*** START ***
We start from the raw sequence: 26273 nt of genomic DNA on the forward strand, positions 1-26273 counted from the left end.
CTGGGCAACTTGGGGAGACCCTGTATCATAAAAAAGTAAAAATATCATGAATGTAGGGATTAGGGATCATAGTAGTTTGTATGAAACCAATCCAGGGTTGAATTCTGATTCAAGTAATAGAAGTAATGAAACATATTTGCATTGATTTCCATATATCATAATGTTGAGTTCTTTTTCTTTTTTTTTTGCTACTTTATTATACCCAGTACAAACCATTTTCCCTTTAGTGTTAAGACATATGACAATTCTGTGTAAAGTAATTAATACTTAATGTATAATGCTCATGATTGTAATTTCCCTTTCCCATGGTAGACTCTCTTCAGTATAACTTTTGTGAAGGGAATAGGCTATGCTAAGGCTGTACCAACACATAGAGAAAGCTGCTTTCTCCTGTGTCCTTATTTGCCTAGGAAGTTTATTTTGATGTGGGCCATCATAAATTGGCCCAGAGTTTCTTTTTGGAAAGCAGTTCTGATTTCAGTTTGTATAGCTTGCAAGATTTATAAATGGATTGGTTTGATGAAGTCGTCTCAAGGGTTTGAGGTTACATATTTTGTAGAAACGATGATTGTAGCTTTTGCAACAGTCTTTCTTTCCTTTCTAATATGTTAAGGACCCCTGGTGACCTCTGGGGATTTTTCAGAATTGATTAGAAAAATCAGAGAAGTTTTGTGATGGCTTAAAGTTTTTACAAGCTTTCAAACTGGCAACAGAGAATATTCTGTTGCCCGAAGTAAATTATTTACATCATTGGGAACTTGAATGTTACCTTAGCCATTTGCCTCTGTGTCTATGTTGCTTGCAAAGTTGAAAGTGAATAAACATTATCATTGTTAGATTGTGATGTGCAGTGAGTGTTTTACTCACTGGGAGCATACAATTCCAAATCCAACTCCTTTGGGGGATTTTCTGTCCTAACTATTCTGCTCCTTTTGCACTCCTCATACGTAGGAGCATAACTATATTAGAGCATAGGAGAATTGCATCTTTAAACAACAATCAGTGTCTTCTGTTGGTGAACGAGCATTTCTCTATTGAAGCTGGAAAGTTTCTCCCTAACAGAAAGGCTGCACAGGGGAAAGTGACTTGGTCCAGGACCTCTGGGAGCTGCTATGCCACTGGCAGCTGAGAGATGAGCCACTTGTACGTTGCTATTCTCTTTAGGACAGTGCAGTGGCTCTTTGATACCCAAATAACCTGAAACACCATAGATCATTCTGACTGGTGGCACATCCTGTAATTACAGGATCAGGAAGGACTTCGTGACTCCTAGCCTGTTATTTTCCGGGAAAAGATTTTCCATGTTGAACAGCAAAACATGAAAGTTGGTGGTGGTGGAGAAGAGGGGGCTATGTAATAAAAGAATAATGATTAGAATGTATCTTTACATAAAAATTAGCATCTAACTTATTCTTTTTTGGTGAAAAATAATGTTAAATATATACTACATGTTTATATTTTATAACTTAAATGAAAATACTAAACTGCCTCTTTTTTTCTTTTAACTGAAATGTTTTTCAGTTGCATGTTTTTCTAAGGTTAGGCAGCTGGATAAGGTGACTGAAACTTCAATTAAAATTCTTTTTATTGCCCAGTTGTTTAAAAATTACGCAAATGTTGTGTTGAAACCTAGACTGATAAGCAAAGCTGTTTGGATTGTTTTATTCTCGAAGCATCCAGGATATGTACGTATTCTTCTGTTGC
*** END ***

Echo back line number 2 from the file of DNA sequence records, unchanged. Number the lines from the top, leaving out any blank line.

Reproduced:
CTGGGCAACTTGGGGAGACCCTGTATCATAAAAAAGTAAAAATATCATGAATGTAGGGATTAGGGATCATAGTAGTTTGTATGAAACCAATCCAGGGTTGAATTCTGATTCAAGTAATAGAAGTAATGAAACATATTTGCATTGATTTCCATATATCATAATGTTGAGTTCTTTTTCTTTTTTTTTTGCTACTTTATTATACCCAGTACAAACCATTTTCCCTTTAGTGTTAAGACATATGACAATTCTGTGTAAAGTAATTAATACTTAATGTATAATGCTCATGATTGTAATTTCCCTTTCCCATGGTAGACTCTCTTCAGTATAACTTTTGTGAAGGGAATAGGCTATGCTAAGGCTGTACCAACACATAGAGAAAGCTGCTTTCTCCTGTGTCCTTATTTGCCTAGGAAGTTTATTTTGATGTGGGCCATCATAAATTGGCCCAGAGTTTCTTTTTGGAAAGCAGTTCTGATTTCAGTTTGTATAGCTTGCAAGATTTATAAATGGATTGGTTTGATGAAGTCGTCTCAAGGGTTTGAGGTTACATATTTTGTAGAAACGATGATTGTAGCTTTTGCAACAGTCTTTCTTTCCTTTCTAATATGTTAAGGACCCCTGGTGACCTCTGGGGATTTTTCAGAATTGATTAGAAAAATCAGAGAAGTTTTGTGATGGCTTAAAGTTTTTACAAGCTTTCAAACTGGCAACAGAGAATATTCTGTTGCCCGAAGTAAATTATTTACATCATTGGGAACTTGAATGTTACCTTAGCCATTTGCCTCTGTGTCTATGTTGCTTGCAAAGTTGAAAGTGAATAAACATTATCATTGTTAGATTGTGATGTGCAGTGAGTGTTTTACTCACTGGGAGCATACAATTCCAAATCCAACTCCTTTGGGGGATTTTCTGTCCTAACTATTCTGCTCCTTTTGCACTCCTCATACGTAGGAGCATAACTATATTAGAGCATAGGAGAATTGCATCTTTAAACAACAATCAGTGTCTTCTGTTGGTGAACGAGCATTTCTCTATTGAAGCTGGAAAGTTTCTCCCTAACAGAAAGGCTGCACAGGGGAAAGTGACTTGGTCCAGGACCTCTGGGAGCTGCTATGCCACTGGCAGCTGAGAGATGAGCCACTTGTACGTTGCTATTCTCTTTAGGACAGTGCAGTGGCTCTTTGATACCCAAATAACCTGAAACACCATAGATCATTCTGACTGGTGGCACATCCTGTAATTACAGGATCAGGAAGGACTTCGTGACTCCTAGCCTGTTATTTTCCGGGAAAAGATTTTCCATGTTGAACAGCAAAACATGAAAGTTGGTGGTGGTGGAGAAGAGGGGGCTATGTAATAAAAGAATAATGATTAGAATGTATCTTTACATAAAAATTAGCATCTAACTTATTCTTTTTTGGTGAAAAATAATGTTAAATATATACTACATGTTTATATTTTATAACTTAAATGAAAATACTAAACTGCCTCTTTTTTTCTTTTAACTGAAATGTTTTTCAGTTGCATGTTTTTCTAAGGTTAGGCAGCTGGATAAGGTGACTGAAACTTCAATTAAAATTCTTTTTATTGCCCAGTTGTTTAAAAATTACGCAAATGTTGTGTTGAAACCTAGACTGATAAGCAAAGCTGTTTGGATTGTTTTATTCTCGAAGCATCCAGGATATGTACGTATTCTTCTGTTGC